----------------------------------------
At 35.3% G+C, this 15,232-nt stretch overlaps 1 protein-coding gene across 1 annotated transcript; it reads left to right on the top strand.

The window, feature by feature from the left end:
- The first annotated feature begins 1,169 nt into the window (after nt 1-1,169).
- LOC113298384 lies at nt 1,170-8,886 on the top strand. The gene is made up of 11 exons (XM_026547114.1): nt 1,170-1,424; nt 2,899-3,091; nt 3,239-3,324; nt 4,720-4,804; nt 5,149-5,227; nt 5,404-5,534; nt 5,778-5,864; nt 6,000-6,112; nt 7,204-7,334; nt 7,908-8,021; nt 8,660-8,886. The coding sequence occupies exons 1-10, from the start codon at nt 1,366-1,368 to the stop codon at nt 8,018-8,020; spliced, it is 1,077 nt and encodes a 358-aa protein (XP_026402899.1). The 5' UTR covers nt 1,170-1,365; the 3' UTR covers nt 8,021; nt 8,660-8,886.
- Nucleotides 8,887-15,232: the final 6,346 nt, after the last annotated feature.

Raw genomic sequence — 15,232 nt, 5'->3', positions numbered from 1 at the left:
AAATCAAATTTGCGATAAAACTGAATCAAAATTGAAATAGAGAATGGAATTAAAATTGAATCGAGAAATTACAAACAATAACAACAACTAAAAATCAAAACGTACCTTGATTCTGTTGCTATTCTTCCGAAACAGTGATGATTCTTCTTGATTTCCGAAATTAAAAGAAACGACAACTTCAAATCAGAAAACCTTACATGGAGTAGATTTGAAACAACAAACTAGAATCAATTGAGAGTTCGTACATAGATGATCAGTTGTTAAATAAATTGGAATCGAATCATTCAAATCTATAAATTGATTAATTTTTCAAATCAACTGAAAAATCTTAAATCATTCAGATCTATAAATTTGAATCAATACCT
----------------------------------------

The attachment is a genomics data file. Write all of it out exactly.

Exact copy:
At 35.3% G+C, this 15,232-nt stretch overlaps 1 protein-coding gene across 1 annotated transcript; it reads left to right on the top strand.

The window, feature by feature from the left end:
- The first annotated feature begins 1,169 nt into the window (after nt 1-1,169).
- LOC113298384 lies at nt 1,170-8,886 on the top strand. The gene is made up of 11 exons (XM_026547114.1): nt 1,170-1,424; nt 2,899-3,091; nt 3,239-3,324; nt 4,720-4,804; nt 5,149-5,227; nt 5,404-5,534; nt 5,778-5,864; nt 6,000-6,112; nt 7,204-7,334; nt 7,908-8,021; nt 8,660-8,886. The coding sequence occupies exons 1-10, from the start codon at nt 1,366-1,368 to the stop codon at nt 8,018-8,020; spliced, it is 1,077 nt and encodes a 358-aa protein (XP_026402899.1). The 5' UTR covers nt 1,170-1,365; the 3' UTR covers nt 8,021; nt 8,660-8,886.
- Nucleotides 8,887-15,232: the final 6,346 nt, after the last annotated feature.

Raw genomic sequence — 15,232 nt, 5'->3', positions numbered from 1 at the left:
AAATCAAATTTGCGATAAAACTGAATCAAAATTGAAATAGAGAATGGAATTAAAATTGAATCGAGAAATTACAAACAATAACAACAACTAAAAATCAAAACGTACCTTGATTCTGTTGCTATTCTTCCGAAACAGTGATGATTCTTCTTGATTTCCGAAATTAAAAGAAACGACAACTTCAAATCAGAAAACCTTACATGGAGTAGATTTGAAACAACAAACTAGAATCAATTGAGAGTTCGTACATAGATGATCAGTTGTTAAATAAATTGGAATCGAATCATTCAAATCTATAAATTGATTAATTTTTCAAATCAACTGAAAAATCTTAAATCATTCAGATCTATAAATTTGAATCAATACCT